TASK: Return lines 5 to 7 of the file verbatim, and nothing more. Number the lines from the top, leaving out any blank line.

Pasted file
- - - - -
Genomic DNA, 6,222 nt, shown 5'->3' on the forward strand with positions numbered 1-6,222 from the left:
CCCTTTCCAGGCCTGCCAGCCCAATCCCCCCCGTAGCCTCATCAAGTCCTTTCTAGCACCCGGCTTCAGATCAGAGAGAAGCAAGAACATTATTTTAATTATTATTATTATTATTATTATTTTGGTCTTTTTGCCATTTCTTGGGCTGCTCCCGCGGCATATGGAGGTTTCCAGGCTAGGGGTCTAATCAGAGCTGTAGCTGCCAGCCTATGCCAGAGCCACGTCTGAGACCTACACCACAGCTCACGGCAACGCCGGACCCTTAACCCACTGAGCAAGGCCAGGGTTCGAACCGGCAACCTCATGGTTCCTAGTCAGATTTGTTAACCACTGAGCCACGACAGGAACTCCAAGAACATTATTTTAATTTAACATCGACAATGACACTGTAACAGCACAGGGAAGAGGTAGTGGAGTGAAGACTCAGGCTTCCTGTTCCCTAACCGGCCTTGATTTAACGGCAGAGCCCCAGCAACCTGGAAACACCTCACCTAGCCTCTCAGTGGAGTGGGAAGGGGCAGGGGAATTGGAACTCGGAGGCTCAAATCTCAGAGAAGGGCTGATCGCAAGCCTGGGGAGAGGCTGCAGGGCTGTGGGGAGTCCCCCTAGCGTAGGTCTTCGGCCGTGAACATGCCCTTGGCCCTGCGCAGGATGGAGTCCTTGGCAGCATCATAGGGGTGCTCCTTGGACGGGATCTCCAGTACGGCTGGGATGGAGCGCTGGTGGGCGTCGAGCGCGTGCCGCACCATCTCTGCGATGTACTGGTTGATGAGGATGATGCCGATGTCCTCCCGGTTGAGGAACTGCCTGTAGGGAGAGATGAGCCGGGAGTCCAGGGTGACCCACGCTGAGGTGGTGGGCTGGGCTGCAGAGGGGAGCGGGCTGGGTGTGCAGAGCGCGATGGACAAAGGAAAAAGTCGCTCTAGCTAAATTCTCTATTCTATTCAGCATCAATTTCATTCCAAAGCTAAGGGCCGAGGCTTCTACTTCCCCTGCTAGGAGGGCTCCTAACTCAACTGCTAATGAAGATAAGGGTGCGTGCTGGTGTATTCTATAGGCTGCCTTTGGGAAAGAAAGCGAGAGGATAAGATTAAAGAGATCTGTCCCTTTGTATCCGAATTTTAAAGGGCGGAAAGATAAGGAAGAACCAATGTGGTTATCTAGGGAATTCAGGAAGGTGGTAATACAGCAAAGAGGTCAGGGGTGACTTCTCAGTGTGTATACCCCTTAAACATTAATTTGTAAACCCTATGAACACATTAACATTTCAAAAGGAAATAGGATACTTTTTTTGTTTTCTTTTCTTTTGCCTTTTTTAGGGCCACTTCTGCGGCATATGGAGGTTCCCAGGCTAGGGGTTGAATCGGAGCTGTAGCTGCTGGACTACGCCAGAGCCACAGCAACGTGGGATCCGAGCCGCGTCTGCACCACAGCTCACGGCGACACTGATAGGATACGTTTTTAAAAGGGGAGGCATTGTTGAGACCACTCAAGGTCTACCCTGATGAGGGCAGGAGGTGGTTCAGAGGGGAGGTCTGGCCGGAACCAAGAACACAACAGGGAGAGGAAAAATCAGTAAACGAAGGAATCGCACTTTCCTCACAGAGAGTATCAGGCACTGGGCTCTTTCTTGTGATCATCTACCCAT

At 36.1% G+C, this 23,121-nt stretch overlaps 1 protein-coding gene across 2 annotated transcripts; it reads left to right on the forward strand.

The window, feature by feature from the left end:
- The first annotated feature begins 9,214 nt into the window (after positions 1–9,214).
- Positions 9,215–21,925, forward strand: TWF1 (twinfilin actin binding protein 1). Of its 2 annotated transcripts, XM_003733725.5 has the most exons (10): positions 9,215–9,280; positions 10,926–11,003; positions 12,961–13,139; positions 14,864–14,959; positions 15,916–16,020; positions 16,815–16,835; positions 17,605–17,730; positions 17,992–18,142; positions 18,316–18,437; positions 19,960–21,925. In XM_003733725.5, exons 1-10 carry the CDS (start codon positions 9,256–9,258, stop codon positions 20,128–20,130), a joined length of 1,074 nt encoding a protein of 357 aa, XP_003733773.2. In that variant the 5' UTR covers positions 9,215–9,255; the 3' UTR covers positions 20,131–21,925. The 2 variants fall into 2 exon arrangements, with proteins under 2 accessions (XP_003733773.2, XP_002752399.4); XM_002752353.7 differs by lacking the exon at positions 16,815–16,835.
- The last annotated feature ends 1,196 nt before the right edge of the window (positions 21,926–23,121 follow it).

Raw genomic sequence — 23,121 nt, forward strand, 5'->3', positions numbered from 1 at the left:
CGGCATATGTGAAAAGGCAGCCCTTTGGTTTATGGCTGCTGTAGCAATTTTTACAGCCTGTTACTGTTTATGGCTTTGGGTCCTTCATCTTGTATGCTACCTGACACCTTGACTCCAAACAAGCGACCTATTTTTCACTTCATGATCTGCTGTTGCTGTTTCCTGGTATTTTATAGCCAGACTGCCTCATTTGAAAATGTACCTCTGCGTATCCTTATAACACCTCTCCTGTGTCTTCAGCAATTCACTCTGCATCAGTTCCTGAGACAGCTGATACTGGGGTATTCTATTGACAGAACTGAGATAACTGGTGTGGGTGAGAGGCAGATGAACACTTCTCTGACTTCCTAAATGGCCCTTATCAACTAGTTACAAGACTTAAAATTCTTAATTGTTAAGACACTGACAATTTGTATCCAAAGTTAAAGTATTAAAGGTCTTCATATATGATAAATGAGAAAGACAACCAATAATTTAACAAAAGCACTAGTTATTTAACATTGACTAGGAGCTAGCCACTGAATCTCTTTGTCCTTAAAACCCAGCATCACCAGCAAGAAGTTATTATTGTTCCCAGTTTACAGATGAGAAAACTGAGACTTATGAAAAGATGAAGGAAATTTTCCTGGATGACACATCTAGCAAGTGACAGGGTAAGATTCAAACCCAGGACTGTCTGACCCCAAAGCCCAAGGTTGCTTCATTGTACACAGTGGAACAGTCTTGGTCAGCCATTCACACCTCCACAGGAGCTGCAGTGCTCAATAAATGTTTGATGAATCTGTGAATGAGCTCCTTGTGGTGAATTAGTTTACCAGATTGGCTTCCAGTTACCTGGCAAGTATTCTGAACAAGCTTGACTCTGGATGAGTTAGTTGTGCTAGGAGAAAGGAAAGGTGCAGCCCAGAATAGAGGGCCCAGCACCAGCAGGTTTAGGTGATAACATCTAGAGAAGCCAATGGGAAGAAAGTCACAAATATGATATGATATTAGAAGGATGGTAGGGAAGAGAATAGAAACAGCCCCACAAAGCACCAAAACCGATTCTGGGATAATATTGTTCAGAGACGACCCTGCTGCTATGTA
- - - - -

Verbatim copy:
- The first annotated feature begins 9,214 nt into the window (after positions 1–9,214).
- Positions 9,215–21,925, forward strand: TWF1 (twinfilin actin binding protein 1). Of its 2 annotated transcripts, XM_003733725.5 has the most exons (10): positions 9,215–9,280; positions 10,926–11,003; positions 12,961–13,139; positions 14,864–14,959; positions 15,916–16,020; positions 16,815–16,835; positions 17,605–17,730; positions 17,992–18,142; positions 18,316–18,437; positions 19,960–21,925. In XM_003733725.5, exons 1-10 carry the CDS (start codon positions 9,256–9,258, stop codon positions 20,128–20,130), a joined length of 1,074 nt encoding a protein of 357 aa, XP_003733773.2. In that variant the 5' UTR covers positions 9,215–9,255; the 3' UTR covers positions 20,131–21,925. The 2 variants fall into 2 exon arrangements, with proteins under 2 accessions (XP_003733773.2, XP_002752399.4); XM_002752353.7 differs by lacking the exon at positions 16,815–16,835.
- The last annotated feature ends 1,196 nt before the right edge of the window (positions 21,926–23,121 follow it).